Not if the three we got sucked into buying are any example of British sub technology. Something to do with insisting on using Prince of Darkness electrical components.

The faults were your faults, not the Royal Navy's.
 
Curious Cdn
#14
Quote: Originally Posted by Blackleaf View Post

Or they could be like HMS Conqueror sinking the Belgrano.

... a WWII era US built cruiser ...

Quote: Originally Posted by taxslave View Post

Not if the three we got sucked into buying are any example of British sub technology. Something to do with insisting on using Prince of Darkness electrical components.

They are all fixed up now ... finally.
 
Blackleaf
#15
Quote: Originally Posted by Curious Cdn View Post

... a WWII era US built cruiser ...

Yep. And HMS Conqueror sank her, the only ship ever to have been sunk during military operations by a nuclear-powered submarine.
 
MHz
#16
You forgot to include the technology that allows torpedoes to travel at 200+mph today.
The air and the sea patrols will be done with drones. Perhaps they should be working on subs that carry containers or LNG under the ice. (and hurricanes, etc) Ones with big sails to catch the natural currents.

Quote: Originally Posted by Blackleaf View Post

Yep. And HMS Conqueror sank her, the only ship ever to have been sunk during military operations by a nuclear-powered submarine.

Is that why it was done?? for another one for the record books.
 
taxslave
#17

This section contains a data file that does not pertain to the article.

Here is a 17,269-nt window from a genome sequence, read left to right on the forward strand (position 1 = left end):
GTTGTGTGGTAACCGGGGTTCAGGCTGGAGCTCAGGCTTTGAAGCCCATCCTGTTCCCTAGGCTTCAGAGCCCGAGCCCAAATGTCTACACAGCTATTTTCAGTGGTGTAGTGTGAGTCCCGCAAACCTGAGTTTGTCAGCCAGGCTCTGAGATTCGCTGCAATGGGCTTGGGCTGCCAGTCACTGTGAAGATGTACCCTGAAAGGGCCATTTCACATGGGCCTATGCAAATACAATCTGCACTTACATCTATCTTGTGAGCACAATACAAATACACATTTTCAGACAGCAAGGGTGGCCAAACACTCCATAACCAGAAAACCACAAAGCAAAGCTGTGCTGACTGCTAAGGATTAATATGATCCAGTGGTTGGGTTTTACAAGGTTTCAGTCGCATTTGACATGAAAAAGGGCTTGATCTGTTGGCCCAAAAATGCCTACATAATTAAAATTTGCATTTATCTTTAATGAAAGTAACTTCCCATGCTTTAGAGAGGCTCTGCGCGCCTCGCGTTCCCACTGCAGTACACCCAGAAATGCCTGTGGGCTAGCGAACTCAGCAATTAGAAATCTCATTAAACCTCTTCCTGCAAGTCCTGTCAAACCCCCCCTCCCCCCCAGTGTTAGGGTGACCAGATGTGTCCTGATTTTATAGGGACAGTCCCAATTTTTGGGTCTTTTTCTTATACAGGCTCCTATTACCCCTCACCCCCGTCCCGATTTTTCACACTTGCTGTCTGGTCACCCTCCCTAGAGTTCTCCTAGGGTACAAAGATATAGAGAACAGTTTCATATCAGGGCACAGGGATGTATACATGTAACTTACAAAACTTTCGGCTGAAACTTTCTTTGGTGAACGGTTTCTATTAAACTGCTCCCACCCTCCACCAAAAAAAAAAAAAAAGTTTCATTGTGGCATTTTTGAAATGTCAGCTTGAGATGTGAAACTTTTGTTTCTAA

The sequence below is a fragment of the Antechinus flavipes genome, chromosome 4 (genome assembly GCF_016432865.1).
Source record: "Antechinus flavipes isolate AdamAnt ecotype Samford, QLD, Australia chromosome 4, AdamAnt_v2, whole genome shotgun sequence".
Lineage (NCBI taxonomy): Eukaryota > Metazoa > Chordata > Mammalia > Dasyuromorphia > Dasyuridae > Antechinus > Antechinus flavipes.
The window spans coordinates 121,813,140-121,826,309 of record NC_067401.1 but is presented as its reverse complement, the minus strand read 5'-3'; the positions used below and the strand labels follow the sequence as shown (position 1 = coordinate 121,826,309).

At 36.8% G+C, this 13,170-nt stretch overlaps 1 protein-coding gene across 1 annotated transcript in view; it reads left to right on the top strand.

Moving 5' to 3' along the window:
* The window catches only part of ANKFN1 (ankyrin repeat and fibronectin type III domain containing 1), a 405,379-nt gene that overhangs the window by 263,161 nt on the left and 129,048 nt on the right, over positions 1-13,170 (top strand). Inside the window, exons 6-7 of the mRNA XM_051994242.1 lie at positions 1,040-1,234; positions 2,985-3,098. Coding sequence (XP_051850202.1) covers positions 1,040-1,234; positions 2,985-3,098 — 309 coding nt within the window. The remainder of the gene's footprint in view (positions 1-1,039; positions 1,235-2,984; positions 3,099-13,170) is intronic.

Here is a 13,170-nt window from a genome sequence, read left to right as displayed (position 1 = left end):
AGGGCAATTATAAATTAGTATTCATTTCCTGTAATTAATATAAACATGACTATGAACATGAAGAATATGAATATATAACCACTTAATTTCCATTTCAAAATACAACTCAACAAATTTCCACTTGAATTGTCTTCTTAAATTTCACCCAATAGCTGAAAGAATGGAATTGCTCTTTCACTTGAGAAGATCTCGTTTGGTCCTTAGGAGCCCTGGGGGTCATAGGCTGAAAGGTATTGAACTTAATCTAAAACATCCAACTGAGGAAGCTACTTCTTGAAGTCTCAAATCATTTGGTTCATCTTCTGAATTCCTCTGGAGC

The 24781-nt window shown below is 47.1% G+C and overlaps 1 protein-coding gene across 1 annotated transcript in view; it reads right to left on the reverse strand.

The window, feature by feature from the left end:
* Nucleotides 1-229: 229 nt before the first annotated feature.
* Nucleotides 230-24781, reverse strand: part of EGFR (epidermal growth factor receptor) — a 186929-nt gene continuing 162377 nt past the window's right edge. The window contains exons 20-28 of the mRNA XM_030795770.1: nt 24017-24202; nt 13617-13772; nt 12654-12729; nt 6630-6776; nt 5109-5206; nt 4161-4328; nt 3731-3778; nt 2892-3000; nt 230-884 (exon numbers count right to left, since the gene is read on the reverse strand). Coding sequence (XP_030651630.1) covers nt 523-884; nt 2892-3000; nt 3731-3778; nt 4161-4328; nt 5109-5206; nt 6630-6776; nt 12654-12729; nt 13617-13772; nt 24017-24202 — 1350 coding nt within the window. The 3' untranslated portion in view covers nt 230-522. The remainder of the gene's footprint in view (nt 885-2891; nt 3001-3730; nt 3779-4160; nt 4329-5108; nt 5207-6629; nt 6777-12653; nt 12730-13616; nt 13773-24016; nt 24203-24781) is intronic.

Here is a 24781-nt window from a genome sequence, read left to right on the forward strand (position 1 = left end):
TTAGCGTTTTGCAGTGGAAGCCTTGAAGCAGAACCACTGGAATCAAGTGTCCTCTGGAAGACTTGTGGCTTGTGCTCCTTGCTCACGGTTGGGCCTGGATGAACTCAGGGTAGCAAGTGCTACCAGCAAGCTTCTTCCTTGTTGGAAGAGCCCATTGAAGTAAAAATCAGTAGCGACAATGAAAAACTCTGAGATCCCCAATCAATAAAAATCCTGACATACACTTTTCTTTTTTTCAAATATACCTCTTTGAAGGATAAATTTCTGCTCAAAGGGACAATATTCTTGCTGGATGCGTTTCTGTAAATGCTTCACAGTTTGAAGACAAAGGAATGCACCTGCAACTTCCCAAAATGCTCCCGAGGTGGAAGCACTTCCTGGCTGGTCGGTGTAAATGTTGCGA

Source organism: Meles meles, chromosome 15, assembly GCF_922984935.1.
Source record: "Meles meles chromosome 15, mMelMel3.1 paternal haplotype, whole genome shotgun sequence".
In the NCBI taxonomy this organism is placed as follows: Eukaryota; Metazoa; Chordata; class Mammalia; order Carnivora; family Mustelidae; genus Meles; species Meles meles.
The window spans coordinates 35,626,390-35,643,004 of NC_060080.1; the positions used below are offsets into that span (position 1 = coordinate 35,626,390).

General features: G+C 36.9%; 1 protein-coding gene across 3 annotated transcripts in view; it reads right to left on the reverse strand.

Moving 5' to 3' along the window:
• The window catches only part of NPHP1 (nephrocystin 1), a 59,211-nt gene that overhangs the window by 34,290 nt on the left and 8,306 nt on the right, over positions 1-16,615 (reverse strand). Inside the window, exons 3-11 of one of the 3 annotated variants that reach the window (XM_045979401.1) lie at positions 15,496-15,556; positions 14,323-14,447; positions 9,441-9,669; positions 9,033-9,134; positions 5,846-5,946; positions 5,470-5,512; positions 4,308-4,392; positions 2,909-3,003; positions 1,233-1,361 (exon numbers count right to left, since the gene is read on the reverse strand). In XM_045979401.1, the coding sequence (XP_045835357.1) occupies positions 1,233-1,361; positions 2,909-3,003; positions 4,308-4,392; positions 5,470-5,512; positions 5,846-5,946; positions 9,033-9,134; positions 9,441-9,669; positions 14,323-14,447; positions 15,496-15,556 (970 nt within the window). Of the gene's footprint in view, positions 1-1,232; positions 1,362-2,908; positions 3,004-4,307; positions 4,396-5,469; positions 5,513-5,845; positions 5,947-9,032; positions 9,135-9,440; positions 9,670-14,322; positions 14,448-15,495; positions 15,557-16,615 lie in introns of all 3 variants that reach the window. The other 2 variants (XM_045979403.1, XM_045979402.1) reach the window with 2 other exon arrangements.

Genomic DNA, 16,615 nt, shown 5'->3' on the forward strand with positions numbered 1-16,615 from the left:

Quote: Originally Posted by Blackleaf View Post

The faults were your faults, not the Royal Navy's.

Nope. One of them didn't even get here before catching fire.
 
Blackleaf
#18
Quote: Originally Posted by taxslave View Post

Nope. One of them didn't even get here before catching fire.

A fire which highlighted Canadian naval incompetence and questioned Irish search and rescue capabilities.
 
taxslave
#19
Quote: Originally Posted by Blackleaf View Post

A fire which highlighted Canadian naval incompetence and questioned Irish search and rescue capabilities.

Afire which hilighted briddish incompetence and shoddy construction.
 
Blackleaf
#20
Quote: Originally Posted by taxslave View Post

Afire which hilighted briddish incompetence and shoddy construction.

It highlighted Canadian incompetence, not only during the sailing of the ship but in buying obsolete technology and not checking it over before you use it after it had spent years rusting away unused.

The Canadians were the incompetent mugs and the British were the ones laughing all the way to the bank, like Del Boy and Rodney selling a daft Aussie an old, second-hand car with dodgy brakes and crappy engine for a huge price.



 
White_Unifier
#21
the UK's already planning a war for 2067? Have you decided on the enemy yet, or still focused on the technical details for now?
 
taxslave
#22
Quote: Originally Posted by Blackleaf View Post

It highlighted Canadian incompetence, not only during the sailing of the ship but in buying obsolete technology and not checking it over before you use it after it had spent years rusting away unused.

The Canadians were the incompetent mugs and the British were the ones laughing all the way to the bank, like Del Boy and Rodney selling a daft Aussie an old, second-hand car with dodgy brakes and crappy engine for a huge price.



Nice spin but no truth.
 
Bar Sinister
#23
I would hope that by 2067 the world would have given up on war. But nothing like fueling the defence industry.